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Are Silk Pillowcases Really Better For Your Hair & Skin?


Here is a (by no means comprehensive) list of Superfluous Beauty Items I own: two kinds of facial roller, a microneedling device, a scalp massager, a scalp mask, a handbag cuticle oil, a bedside table cuticle oil, a lip scrub, and yes, a silk pillowcase. All these products occupy a grey area where none of them is strictly essential, yet I wouldn’t want to live without them forever, either.

Personally, I think a lot of the value of a beauty product is derived from your likelihood of using it. A $150 facial serum is utterly worthless if it sits at the back of your bathroom cabinet, oxidizing and collecting dust because of some sort of "saving for later" mentality. Likewise, there’s no point spending a lot on face masks and leave-in hair conditioning treatments if you’re a wash-and-go girl. For me, there are certain products that exist in my routine because they give me pause to not talk (sheet masks), to not scroll through Instagram (an eye treatment), to not walk around my apartment, doing odd jobs (giving myself a pedicure) — that sort of thing. They calm my mind and give me time to unpack my thoughts without having to really engage with them. Some people have a similar experience when gaming, but what do I know. I still couldn’t tell you if the games console in my apartment is an Xbox or a PlayStation. Silk pillowcases sit in this realm somewhat. They are definitely better for your hair than cotton ones, as celebrity hairstylist Justine Marjan told me. "Silk pillowcases don’t pull and absorb moisture from the hair the way cotton pillowcases do. Because of this, the oils stay in your hair, resulting in healthier, smoother, shinier hair," she explained. I certainly get less bedhead these days, and my blow-dries last longer. Of course, many women with textured hair have been wearing silk hair wraps or bonnets at night for years, and this is exactly why — the silk traps those oils in your hair, preventing dehydration and frizz. Marjan says she even takes one with her when she travels. As for skin? The jury’s out but it seems like silk is beneficial. Silk is hypoallergenic, and as esthetician and Mortar & Milk founder Pamela Marshall noted:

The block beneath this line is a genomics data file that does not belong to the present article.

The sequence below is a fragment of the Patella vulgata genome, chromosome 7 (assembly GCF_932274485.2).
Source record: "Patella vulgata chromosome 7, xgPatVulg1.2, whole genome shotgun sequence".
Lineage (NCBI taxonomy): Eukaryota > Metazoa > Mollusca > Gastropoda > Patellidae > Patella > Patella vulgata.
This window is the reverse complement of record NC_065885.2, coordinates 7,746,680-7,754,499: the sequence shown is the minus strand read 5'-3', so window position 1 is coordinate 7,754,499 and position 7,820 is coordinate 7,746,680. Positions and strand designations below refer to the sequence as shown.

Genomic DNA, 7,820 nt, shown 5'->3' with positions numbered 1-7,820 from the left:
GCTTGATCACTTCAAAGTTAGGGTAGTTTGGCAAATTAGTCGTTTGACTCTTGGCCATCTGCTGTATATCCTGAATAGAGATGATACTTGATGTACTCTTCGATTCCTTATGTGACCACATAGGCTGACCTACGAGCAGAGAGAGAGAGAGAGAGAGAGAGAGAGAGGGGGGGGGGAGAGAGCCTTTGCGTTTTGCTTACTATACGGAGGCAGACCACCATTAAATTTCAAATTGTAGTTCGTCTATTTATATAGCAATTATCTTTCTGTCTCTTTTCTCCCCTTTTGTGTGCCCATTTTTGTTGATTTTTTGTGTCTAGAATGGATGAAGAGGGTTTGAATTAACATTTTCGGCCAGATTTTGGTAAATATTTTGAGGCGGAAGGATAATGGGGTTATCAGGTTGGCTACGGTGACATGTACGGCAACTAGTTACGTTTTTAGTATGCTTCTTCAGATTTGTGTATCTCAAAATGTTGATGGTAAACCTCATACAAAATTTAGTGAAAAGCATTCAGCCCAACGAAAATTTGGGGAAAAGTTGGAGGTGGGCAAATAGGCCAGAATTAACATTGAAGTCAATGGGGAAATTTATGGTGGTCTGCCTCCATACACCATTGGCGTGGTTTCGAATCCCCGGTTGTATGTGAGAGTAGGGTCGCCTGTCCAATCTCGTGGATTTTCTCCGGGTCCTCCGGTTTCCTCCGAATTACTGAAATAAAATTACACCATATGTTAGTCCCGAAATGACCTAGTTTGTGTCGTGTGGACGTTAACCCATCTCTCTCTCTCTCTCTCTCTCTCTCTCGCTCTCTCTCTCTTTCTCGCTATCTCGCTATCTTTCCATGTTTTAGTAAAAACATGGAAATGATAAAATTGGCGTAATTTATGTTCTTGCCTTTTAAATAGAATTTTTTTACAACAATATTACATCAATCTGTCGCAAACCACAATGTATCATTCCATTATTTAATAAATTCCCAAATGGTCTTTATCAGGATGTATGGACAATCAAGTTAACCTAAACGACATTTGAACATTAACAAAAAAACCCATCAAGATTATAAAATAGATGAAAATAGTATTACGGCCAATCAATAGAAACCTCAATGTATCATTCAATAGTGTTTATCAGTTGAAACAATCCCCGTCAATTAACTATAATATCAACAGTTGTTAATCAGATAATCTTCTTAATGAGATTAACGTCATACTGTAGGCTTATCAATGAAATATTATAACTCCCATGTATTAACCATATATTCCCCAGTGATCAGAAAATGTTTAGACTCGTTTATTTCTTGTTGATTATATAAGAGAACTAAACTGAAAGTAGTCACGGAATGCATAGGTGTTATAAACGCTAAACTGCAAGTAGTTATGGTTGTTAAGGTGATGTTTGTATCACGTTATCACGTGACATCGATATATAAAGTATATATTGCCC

"They definitely feel more luxurious so it may mean that you sleep better, and they can decrease the friction and creasing on the skin. If you’re someone with inflamed skin, then they may be a good option for your skin." I find silk is much cooler on my skin which is delicious after a long day, and when you have a beautiful silk pillowcase, you’re more likely to keep it in good shape. I wash mine once a week by hand, which sounds arduous, but takes mere minutes. I asked Marjan if she thought it was worth it, to which she replied: "Absolutely! It’s the most passive way to make a big impact on hair health." The passivity is part of the appeal: you literally just sleep on the thing and it makes your hair healthier. I have Slip pillowcases at home, and personally, I think they’re worth every penny (I also have a travel one and their eye mask, just to really bring home the beauty editor stereotype). "Worth it" is a value judgement I can’t make for you. To me, it’s an investment in better sleep and less hairstyling, which I’m comfortable signing away the price of a nice meal for two for. I think it’s the sort of thing that once you try, you won't go back. You can get silk pillowcase at HairShop, simply click this link for sleeping set: buy silk pillow case now


Article written by Daniela Morosini

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